Brooks is one of those pundits whose persistence in his job is difficult to understand. He has been shown not to know what he is talking about time and time again, yet the NYTimes and other outfits keep him on for the "conservative" viewpoint. But perhaps there is an unstated method in this madness. He gives "conservatism" a bad name. Maybe THAT is why the sly NYTimes keeps him writing.
Becoming Broder
written by RW (the other), January 01, 2013 8:06
It appears that David Brooks great ambition is that he be regarded as the true heir to David Broder: The self-annointed spokesperson for the Very Serious People.

Those who respected Broder may or may not entirely agree but if they were unreflective (or innumerate) enough to respect Broder they doubtless think Brooks has something to say even if it doesn't add up.
...
written by bailey, January 01, 2013 2:02
Why don't reasoned Progressives consider that a large portion of the deficits are the result of increased (wasteful) Governmental spending of increased receipts during the Dot.com AND Housing Bubbles? The real story is about investment in infrastructure, research & education, and Democrats are every bit as guilty as Republicans (AND even Economists for selling their integrity for stipends) in what we're living through.
...
written by Chris, January 01, 2013 7:15
Dr. Baker, I'm curious if you would make some comment on the IMF paper Brooks's "We need to increase taxes permanently 35% and reduce benefits permanently by 35% to meet obligations" statement in the article. The IMF paper is here:

www.imf.org/external/pubs/ft/wp/2011/wp1172.pdf

It's from April of last year, or, rather, 2011. It didn't get a lot of press and I think I see why now, the 35% number is very misleading and seems to assume closing the "fiscal gap" entirely, and assumes lower discount rates consistently as well as low population estimates.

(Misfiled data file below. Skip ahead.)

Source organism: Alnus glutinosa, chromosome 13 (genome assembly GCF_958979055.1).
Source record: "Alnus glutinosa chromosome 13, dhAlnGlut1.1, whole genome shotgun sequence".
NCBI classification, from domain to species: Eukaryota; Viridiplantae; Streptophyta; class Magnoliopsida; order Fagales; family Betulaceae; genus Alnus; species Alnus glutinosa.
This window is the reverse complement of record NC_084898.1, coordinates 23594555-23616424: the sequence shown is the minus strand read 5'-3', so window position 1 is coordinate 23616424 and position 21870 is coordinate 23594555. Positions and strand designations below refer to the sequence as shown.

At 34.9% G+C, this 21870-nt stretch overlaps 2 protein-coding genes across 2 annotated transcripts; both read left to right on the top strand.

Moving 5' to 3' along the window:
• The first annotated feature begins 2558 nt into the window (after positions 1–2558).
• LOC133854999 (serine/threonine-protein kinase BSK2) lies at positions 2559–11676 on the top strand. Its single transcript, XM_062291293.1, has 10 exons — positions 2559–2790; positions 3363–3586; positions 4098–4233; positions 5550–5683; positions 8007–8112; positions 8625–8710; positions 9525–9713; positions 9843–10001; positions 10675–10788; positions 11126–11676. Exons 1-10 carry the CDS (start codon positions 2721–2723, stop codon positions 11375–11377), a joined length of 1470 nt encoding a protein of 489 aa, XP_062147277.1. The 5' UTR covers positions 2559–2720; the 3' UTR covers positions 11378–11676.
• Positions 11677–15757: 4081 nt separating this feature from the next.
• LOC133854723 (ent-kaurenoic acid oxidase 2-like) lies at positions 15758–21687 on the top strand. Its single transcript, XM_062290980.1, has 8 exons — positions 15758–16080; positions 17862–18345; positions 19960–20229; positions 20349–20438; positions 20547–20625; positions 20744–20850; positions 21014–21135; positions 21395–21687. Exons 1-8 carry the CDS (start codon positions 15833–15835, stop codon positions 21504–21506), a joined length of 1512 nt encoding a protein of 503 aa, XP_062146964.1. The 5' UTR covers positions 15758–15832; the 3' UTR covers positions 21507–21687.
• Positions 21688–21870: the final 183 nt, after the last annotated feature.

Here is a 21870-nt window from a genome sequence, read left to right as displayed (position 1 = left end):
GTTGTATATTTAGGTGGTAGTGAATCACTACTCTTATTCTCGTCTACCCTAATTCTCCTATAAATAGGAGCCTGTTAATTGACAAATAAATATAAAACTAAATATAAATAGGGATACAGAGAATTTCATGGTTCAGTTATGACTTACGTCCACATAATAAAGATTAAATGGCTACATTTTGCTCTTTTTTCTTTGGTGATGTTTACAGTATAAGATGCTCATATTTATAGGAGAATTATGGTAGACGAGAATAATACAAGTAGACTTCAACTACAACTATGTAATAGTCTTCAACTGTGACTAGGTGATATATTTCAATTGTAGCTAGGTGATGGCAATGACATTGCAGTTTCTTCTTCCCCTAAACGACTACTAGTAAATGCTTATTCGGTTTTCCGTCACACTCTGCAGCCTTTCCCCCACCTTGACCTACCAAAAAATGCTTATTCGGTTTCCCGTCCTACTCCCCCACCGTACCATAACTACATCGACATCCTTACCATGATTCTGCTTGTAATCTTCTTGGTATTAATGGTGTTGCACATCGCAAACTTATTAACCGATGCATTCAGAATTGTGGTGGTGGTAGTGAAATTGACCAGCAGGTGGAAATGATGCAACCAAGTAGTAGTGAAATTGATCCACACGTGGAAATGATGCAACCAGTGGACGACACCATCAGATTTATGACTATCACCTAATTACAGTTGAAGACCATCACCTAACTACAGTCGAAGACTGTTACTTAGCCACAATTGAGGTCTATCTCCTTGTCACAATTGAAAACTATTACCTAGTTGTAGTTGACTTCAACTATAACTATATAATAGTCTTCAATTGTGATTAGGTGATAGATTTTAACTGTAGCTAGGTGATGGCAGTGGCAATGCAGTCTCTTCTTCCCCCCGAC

It also overly simplifies the problem by, in the abstract, making the bold general statement that 35% is the magic number of cutting benefits and raising taxes".

I just found the statement by Brooks as very "authority-positioning" by dropping the IMF as a source and making readers think the situation was a lot more serious and short-term than it really is.

An obscure working paper isn't exactly an authoritative IMF position, I'd say. But it's getting harder and harder to determine the validity of sources.

Any help or guidance is appreciated.
...
written by Chris, January 01, 2013 7:19
bailey,

The dot-com bubble produced surpluses that Bush squandered by passing tax cuts that were unfunded on the spending side so that by definition drove the deficit. "Wasteful spending" wasn't the chunk of deficits that point onward.

That's why progressives blame the tax cuts instead of wasteful spending...
Mr.
written by doncastro, January 02, 2013 2:01
If Brooks did his homework, were objective and rational, and adhered to historical reality and basic math, he would be a liberal, in which case, he would lose his audience. Hey, works for me.

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About Beat the Press

Dean Baker is co-director of the Center for Economic and Policy Research in Washington, D.C. He is the author of several books, his latest being The End of Loser Liberalism: Making Markets Progressive. Read more about Dean.